Dr. Robin Kimmerer Delivers “Teaching of Plants” Lecture to Humanities Center
On February 13th, Dr. Robin Kimmerer (Distinguished Teaching Professor and Director of the Center for Native Peoples and the Environment, SUNY College of Environmental Science and Forestry) delivered a Franke Program in Science and Humanities Lecture to a packed auditorium at the Whitney Humanities Center. Entitled “The Teaching of Plants: Finding Common Ground between Traditional and Scientific Knowledge,” Professor Kimmerer’s lecture assessed the many ways that plants remain “among our oldest teachers” and provide guidance for maintaining and developing reciprocity with the natural world.
Assessing how plants also provide foundational understandings of ecological practice and discerning what such teachings reveal, Kimmerer extended analyses found in her prominent publications Gathering Moss: A Natural and Cultural History of Mosses and Braiding Sweetgrass: Indigenous Wisdom, Scientific Knowledge, and the Teaching of Plants. Dozens of students, staff, and faculty from across Yale College, the Yale School of Forestry and Environmental Studies (FES), and the Graduate School attended this highly anticipated event.
Current NACC member and FES graduate student, Noah Schlager, for example, attended Kimmerer’s lecture as well as a series of events on campus with her. As he relays,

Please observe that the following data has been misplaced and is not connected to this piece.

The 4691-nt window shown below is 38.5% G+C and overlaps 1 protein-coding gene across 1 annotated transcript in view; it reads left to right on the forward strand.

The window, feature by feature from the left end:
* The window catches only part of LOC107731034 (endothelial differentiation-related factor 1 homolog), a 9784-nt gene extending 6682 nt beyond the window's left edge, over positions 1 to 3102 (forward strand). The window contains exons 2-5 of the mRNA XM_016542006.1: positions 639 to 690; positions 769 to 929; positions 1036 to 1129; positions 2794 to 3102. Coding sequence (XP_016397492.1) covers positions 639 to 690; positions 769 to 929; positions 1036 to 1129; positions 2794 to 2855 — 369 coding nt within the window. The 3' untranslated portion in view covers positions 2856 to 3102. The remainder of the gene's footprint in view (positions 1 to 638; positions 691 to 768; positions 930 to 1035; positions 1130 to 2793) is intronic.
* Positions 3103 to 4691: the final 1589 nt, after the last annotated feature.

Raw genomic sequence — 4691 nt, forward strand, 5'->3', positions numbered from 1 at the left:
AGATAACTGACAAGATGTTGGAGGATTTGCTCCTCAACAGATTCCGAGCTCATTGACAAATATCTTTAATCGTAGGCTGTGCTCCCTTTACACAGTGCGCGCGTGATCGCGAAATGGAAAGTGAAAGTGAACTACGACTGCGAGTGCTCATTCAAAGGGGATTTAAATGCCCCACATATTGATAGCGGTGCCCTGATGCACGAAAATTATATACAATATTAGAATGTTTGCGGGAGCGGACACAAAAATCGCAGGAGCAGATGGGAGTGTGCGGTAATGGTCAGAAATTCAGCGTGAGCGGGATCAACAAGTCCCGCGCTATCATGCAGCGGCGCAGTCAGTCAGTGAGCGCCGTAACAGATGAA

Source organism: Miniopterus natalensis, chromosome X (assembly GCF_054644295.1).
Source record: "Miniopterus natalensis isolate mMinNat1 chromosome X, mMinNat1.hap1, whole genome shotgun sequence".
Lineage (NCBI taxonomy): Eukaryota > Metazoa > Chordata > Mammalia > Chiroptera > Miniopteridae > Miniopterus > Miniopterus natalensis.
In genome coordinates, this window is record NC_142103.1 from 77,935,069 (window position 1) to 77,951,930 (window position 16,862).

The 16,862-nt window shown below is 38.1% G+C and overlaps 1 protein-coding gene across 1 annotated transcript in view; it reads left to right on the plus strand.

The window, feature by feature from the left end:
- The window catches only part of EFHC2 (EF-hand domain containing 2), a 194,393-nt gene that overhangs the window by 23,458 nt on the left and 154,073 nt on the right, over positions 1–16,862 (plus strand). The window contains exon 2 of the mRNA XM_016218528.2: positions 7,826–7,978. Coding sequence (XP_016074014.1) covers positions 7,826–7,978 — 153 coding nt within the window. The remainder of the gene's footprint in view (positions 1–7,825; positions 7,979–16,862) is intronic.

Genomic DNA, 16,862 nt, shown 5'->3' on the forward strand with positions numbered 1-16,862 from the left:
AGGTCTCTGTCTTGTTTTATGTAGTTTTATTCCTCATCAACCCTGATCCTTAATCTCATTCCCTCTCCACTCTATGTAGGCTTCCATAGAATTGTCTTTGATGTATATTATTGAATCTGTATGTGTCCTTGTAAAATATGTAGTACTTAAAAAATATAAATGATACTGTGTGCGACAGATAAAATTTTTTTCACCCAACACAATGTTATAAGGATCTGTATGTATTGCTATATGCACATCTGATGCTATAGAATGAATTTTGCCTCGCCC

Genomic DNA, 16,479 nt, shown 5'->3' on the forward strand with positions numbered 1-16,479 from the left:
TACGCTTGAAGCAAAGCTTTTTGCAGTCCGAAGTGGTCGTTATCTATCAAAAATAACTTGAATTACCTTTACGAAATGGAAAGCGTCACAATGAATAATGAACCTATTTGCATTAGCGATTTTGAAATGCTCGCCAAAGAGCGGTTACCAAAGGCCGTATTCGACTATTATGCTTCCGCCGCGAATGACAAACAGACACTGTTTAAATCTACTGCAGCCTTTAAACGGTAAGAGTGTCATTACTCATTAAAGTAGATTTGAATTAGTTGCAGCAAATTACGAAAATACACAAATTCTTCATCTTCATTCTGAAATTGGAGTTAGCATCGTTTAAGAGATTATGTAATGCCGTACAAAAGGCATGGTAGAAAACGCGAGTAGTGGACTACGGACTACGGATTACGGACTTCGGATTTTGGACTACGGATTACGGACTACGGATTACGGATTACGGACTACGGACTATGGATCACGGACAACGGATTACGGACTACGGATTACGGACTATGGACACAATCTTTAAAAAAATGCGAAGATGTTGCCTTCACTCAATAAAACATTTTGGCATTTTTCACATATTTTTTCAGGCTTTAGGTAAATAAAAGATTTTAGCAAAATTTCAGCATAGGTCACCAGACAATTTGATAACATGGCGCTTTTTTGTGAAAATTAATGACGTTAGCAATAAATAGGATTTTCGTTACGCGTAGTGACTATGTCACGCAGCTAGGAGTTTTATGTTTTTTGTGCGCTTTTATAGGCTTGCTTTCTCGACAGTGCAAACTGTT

“Robin Kimmerer spoke to students from the Yale School of Forestry and Environmental Studies during a lunch conversation that filled the conference room at Marsh Hall. Robin spoke to how she sees her work as braiding three distinct knowledge systems: western scientific canon, indigenous ecological knowledge, and the knowledge within plants themselves. She explained how each knowledge system has its own strengths and distinct contributions to make, and ought to not be blended together or pieced together in an uneven or undifferentiated way.
Paralleling Three Sisters agricultural arrangement, each knowledge system can remain distinct and yet contribute to a holistic understanding of the environment. Corn is like indigenous knowledge which provides the structure and history for the other two sisters to grow around. Scientific knowledge is like beans, which feed the corn with nutrients, but without the corn’s structural support would become a tangled mess. Squash, which acts as a living mulch in this system, and can be thought of as the knowledge of the plants as autonomous beings. She also reminded us that there is a forth sister, the person tending and providing the medium for these three sisters to come together in a complimentary way, which can be thought as our role as a discerning public.”
A member of the Citizen Potawatomi Nation, Professor Kimmerer also attended Professor Blackhawk’s “Writing Tribal Histories” class, doing so on the day when the class happened to be investigating Great Lakes Indian history and contemporary resource struggles. With long-standing community and academic ties to the region, she deepened the class’ engagement with themes of resource management and sustainability that are currently at the heart of many Oneida, Ho-Chunk, Ojibwe, Menominee, as well as Potawatomi tribal initiatives.